River upland reforestation

Down below Elpha Green Cottages, the new trees on the east bank of Swinhope Burn are looking robust and healthy.

Several years ago, we saw the new green anti-rabbit/deer/sheep protectors standing tall on the river bank. It must have been a new environmental venture, with some tangible financial reward for the landowner, but we scoffed: they’ll fail; the sheep will have them in no time; it’s a waste of money. We were wrong; the trees are looking strong and sturdy, emerging brilliantly from their cylinders, and already making a difference to the near landscape.

Doubtless the effect of trees on upland river banks is one of the most cost-effective, and significant flood defences there are, if the trees survive. But now that they’re looking so healthy, I have a good mind to supplement our own hedgerow efforts with a lovely willow glade, situated in the boggiest bit of the front field.

The boggy bit down from the little field spring could be ideal for water-trapping willow

Once safely planted, protected from the winter ravages of hungry rabbits and rapacious sheep, the willow whips might grow into an enclosure which could be a secret chamber of delight, a place for the faeries to congregate, and for the grandsons to have an adventure.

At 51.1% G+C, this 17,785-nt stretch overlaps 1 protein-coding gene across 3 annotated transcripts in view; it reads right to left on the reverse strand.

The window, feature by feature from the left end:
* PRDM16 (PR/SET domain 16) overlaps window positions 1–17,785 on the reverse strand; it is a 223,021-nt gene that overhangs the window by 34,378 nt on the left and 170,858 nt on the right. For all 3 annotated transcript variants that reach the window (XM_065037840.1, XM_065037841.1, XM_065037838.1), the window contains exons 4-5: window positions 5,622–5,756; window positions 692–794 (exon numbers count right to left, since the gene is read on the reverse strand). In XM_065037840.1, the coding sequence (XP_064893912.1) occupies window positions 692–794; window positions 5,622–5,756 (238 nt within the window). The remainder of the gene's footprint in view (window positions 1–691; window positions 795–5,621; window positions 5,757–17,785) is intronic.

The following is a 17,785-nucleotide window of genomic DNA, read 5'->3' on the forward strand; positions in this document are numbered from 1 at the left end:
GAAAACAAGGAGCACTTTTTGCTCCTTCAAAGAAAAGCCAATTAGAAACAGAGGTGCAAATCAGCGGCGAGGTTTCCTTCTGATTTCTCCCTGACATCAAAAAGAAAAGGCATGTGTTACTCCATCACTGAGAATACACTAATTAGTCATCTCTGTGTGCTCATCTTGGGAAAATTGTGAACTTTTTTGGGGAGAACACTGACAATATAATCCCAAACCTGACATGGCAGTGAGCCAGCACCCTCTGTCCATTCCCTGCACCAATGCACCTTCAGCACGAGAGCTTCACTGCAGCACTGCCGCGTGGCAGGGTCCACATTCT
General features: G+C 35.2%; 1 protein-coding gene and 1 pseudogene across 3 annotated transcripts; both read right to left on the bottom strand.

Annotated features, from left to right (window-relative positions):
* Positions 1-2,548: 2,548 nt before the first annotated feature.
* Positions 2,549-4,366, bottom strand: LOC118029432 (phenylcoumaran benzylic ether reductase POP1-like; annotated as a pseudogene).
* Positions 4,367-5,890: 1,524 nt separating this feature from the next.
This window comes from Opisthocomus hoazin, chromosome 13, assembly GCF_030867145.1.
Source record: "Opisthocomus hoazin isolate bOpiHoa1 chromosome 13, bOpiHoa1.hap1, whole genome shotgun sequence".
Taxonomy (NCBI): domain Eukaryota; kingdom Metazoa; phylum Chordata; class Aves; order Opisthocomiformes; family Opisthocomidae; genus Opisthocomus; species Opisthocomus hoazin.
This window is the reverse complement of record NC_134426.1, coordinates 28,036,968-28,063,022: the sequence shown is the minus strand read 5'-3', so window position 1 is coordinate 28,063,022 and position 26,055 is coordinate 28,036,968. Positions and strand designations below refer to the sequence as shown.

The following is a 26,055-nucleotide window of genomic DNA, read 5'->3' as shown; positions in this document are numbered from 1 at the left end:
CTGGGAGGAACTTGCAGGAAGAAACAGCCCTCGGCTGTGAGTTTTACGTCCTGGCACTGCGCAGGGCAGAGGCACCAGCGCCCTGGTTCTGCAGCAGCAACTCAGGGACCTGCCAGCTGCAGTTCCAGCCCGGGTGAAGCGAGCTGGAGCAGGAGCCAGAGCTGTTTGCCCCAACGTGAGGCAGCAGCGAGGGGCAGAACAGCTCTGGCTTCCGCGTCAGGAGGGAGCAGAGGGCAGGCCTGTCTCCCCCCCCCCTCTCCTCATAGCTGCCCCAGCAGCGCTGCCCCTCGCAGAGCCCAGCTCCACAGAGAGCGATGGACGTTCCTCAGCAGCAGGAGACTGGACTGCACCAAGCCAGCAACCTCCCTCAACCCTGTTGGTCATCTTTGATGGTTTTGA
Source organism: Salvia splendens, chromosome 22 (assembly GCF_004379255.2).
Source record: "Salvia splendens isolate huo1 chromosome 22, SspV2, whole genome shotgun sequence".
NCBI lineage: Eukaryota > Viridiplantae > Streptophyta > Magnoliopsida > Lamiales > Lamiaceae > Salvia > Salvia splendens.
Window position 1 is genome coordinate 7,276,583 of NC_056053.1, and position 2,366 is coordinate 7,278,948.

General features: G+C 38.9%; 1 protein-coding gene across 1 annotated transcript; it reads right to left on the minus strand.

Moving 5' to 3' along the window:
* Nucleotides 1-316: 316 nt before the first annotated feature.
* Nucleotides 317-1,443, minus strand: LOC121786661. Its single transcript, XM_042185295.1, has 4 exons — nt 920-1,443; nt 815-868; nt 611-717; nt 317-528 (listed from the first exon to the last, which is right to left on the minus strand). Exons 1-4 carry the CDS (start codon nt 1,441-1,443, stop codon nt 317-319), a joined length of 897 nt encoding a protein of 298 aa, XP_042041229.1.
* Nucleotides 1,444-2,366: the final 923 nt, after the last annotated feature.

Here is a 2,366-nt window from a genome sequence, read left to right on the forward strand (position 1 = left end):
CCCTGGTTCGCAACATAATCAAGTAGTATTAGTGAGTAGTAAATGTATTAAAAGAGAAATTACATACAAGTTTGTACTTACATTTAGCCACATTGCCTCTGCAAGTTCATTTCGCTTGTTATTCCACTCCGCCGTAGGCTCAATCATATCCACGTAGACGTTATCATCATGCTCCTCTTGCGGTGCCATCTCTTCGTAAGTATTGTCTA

More prosaically, the dense root systems of a grove of willows should soak up tons of water that would otherwise cascade down from sodden fellsides into the burn, and on to the river system, eventually spilling into the River Tyne and contributing to flood challenges at Corbridge.

Unfortunately for our pocketbook, we’re not really a large enough small-holding to envisage any Environmental Agency grant toward the planting, but even so, it’s nice to think about doing our bit for the neighbours downstream. I think it will have to be a late autumn planting project, and then perhaps a new growing feature will emerge in the lower field for us to enjoy throughout the spring and summer.

I know that the voting has started for this year’s ‘Tree of the Year,’ a public participation event invented by the Woodland Trust, but my vote would go to the young trees on the bank of Swinhope Burn, just because it looks like they’ve made it, and will do their work as passively, but as usefully as you could imagine, for many decades to come.

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